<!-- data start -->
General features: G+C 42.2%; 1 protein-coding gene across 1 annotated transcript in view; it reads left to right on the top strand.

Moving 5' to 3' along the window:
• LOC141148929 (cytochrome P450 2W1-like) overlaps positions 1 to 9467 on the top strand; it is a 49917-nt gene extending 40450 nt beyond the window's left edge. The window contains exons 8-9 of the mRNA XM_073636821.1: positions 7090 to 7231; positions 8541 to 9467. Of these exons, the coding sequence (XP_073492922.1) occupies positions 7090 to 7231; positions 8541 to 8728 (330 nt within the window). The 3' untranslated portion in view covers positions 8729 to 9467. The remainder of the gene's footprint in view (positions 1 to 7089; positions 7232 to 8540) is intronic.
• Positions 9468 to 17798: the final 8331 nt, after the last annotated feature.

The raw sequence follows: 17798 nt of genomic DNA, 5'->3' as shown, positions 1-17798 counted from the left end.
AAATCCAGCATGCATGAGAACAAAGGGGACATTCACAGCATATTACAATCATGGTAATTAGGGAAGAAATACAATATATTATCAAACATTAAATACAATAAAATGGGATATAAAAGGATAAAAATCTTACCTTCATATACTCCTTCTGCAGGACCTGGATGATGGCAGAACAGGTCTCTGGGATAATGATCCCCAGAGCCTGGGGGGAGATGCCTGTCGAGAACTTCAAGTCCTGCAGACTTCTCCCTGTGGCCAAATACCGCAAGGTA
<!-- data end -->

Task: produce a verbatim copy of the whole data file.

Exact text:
General features: G+C 42.2%; 1 protein-coding gene across 1 annotated transcript in view; it reads left to right on the top strand.

Moving 5' to 3' along the window:
• LOC141148929 (cytochrome P450 2W1-like) overlaps positions 1 to 9467 on the top strand; it is a 49917-nt gene extending 40450 nt beyond the window's left edge. The window contains exons 8-9 of the mRNA XM_073636821.1: positions 7090 to 7231; positions 8541 to 9467. Of these exons, the coding sequence (XP_073492922.1) occupies positions 7090 to 7231; positions 8541 to 8728 (330 nt within the window). The 3' untranslated portion in view covers positions 8729 to 9467. The remainder of the gene's footprint in view (positions 1 to 7089; positions 7232 to 8540) is intronic.
• Positions 9468 to 17798: the final 8331 nt, after the last annotated feature.

The raw sequence follows: 17798 nt of genomic DNA, 5'->3' as shown, positions 1-17798 counted from the left end.
AAATCCAGCATGCATGAGAACAAAGGGGACATTCACAGCATATTACAATCATGGTAATTAGGGAAGAAATACAATATATTATCAAACATTAAATACAATAAAATGGGATATAAAAGGATAAAAATCTTACCTTCATATACTCCTTCTGCAGGACCTGGATGATGGCAGAACAGGTCTCTGGGATAATGATCCCCAGAGCCTGGGGGGAGATGCCTGTCGAGAACTTCAAGTCCTGCAGACTTCTCCCTGTGGCCAAATACCGCAAGGTA